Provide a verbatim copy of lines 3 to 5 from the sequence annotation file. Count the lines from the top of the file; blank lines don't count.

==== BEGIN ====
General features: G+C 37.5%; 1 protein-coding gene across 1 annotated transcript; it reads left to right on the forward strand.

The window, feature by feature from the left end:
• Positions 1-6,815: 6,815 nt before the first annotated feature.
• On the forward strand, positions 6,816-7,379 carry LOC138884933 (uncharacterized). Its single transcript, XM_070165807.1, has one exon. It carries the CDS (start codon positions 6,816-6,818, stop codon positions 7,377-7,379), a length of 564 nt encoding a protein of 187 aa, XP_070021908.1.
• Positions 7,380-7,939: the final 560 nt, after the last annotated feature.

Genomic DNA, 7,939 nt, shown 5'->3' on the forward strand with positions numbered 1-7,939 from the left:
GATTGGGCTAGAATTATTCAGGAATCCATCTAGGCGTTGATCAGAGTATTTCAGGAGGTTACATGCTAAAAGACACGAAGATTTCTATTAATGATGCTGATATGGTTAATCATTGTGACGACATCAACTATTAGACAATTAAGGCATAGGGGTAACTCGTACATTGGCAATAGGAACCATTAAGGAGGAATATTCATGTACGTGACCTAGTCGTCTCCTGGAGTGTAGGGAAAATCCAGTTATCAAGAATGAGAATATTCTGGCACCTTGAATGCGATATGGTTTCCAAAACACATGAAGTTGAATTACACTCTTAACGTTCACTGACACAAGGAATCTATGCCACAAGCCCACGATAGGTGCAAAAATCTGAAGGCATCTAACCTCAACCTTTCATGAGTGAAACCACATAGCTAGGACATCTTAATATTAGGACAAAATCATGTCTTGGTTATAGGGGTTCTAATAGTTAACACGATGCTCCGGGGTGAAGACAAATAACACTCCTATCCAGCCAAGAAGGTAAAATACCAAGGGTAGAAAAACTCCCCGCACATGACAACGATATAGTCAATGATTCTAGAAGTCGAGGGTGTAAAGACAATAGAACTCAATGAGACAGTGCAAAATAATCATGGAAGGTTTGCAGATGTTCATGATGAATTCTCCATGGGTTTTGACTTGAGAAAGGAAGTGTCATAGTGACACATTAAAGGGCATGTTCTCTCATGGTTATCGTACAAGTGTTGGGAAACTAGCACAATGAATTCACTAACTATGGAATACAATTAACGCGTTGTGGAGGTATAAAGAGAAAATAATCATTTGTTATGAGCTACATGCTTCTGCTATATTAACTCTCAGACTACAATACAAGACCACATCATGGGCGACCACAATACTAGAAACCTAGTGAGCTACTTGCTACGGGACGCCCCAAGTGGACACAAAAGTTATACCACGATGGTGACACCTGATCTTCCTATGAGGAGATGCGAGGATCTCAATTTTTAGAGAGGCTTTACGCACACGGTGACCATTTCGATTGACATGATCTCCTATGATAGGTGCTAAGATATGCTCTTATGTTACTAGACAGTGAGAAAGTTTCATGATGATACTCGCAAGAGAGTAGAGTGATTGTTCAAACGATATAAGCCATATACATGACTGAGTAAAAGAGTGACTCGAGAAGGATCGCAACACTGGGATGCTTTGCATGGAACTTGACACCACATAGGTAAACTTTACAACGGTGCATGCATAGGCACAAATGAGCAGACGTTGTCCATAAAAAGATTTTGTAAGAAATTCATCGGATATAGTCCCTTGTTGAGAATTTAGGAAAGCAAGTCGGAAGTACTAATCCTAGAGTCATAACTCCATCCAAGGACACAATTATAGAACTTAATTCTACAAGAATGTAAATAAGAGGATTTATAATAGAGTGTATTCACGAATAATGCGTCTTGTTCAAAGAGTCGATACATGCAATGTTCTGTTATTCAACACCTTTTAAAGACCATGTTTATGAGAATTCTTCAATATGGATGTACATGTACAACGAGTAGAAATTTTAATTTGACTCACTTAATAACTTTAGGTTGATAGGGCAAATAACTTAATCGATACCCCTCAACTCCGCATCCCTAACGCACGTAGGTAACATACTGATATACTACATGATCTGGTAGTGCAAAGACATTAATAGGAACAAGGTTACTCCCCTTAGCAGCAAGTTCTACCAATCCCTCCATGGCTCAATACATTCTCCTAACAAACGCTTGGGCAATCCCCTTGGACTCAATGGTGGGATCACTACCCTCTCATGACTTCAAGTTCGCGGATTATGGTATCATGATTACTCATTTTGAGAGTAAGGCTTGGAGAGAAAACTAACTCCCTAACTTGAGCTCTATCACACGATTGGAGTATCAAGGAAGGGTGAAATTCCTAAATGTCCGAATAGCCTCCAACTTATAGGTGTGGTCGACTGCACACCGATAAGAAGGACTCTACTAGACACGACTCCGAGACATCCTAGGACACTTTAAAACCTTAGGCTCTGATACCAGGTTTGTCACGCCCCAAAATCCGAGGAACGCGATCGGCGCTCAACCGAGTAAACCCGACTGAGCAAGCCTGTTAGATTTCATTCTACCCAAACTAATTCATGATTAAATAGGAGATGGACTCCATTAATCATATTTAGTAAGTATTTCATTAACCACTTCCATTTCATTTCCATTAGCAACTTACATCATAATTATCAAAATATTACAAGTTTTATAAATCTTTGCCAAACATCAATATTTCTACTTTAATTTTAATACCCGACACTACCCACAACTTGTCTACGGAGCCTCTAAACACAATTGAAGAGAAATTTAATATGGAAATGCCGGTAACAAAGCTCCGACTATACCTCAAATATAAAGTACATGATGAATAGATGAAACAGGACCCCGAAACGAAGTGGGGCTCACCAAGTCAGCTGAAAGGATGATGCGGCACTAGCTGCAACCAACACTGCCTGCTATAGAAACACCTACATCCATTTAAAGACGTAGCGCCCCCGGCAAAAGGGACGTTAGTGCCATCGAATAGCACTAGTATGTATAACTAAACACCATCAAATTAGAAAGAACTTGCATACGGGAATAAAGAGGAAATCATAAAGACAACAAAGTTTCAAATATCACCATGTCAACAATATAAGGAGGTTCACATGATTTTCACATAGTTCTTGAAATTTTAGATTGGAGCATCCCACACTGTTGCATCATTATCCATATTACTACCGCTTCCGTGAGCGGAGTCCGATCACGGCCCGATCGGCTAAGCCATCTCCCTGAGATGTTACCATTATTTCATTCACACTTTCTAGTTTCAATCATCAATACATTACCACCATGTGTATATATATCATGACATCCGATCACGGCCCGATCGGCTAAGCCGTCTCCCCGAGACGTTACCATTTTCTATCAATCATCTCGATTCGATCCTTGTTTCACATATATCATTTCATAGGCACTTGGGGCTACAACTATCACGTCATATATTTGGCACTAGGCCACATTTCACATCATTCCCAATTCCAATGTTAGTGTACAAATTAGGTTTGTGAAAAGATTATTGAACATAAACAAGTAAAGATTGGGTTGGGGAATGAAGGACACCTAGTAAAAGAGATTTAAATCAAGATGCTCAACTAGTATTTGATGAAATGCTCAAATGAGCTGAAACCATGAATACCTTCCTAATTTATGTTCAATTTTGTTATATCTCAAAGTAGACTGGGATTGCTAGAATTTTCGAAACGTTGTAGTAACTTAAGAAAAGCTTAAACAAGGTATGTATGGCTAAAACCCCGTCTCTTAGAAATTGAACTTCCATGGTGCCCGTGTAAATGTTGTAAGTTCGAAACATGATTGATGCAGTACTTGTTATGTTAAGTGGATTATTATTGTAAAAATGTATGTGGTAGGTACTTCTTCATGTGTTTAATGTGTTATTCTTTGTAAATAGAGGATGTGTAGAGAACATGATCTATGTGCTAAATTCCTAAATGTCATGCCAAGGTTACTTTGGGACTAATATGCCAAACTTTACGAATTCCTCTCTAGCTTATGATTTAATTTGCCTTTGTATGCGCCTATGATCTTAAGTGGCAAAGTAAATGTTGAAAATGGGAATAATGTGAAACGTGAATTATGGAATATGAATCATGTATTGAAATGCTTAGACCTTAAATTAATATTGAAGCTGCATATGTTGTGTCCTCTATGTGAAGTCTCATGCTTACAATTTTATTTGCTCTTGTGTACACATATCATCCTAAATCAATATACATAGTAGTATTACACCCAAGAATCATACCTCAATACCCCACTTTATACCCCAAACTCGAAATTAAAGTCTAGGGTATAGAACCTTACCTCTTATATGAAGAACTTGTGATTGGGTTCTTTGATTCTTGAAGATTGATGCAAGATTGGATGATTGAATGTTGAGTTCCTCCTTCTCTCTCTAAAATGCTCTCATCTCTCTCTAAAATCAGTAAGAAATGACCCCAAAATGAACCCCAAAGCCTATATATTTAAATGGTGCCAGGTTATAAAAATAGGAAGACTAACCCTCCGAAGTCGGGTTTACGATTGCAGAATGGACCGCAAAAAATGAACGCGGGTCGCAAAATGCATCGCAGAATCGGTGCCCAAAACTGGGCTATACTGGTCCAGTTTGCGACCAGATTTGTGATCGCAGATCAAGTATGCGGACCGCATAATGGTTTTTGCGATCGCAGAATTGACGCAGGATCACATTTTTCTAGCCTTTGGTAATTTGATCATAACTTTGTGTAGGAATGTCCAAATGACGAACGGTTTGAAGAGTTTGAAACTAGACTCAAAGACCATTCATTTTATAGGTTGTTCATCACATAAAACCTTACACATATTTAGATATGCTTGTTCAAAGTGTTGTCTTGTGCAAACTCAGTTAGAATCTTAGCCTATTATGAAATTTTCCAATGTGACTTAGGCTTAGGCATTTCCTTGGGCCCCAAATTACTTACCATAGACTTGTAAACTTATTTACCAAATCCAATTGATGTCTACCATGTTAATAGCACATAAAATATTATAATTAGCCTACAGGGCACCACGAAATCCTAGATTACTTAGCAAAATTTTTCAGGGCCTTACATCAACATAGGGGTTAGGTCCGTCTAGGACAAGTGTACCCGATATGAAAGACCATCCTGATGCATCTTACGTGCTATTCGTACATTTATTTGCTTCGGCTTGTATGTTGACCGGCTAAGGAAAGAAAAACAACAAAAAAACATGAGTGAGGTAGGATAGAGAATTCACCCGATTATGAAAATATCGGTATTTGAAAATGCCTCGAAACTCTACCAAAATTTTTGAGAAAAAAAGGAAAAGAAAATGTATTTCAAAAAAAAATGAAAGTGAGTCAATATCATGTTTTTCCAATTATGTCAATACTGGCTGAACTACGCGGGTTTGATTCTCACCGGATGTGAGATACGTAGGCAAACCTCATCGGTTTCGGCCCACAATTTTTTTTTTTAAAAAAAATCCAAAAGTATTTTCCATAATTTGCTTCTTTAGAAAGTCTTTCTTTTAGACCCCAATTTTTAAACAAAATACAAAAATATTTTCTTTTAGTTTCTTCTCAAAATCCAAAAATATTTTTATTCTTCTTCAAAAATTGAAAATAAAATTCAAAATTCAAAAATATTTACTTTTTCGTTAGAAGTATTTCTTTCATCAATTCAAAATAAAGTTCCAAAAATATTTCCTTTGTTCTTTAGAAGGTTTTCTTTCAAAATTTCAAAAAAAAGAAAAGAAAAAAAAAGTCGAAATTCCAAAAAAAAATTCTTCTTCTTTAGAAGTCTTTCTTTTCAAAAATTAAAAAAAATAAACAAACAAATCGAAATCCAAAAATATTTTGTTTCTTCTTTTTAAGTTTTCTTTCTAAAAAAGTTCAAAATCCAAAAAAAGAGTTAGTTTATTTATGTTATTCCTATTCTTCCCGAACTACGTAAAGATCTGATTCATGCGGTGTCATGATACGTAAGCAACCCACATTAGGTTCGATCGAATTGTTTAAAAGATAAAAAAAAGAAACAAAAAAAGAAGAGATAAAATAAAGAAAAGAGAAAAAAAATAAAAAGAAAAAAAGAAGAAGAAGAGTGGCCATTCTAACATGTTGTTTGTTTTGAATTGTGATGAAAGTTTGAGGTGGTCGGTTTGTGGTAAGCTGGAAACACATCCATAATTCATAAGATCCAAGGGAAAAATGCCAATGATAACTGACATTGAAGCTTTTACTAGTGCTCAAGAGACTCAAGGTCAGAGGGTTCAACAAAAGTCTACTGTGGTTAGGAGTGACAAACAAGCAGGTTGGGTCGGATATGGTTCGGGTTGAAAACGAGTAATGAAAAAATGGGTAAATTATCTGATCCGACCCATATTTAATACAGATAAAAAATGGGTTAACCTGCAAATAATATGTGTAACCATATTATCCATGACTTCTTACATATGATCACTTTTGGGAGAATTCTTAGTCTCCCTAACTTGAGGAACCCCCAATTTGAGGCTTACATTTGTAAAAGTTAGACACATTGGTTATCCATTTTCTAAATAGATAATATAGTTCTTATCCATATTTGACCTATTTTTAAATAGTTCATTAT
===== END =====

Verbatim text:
• Positions 1-6,815: 6,815 nt before the first annotated feature.
• On the forward strand, positions 6,816-7,379 carry LOC138884933 (uncharacterized). Its single transcript, XM_070165807.1, has one exon. It carries the CDS (start codon positions 6,816-6,818, stop codon positions 7,377-7,379), a length of 564 nt encoding a protein of 187 aa, XP_070021908.1.
• Positions 7,380-7,939: the final 560 nt, after the last annotated feature.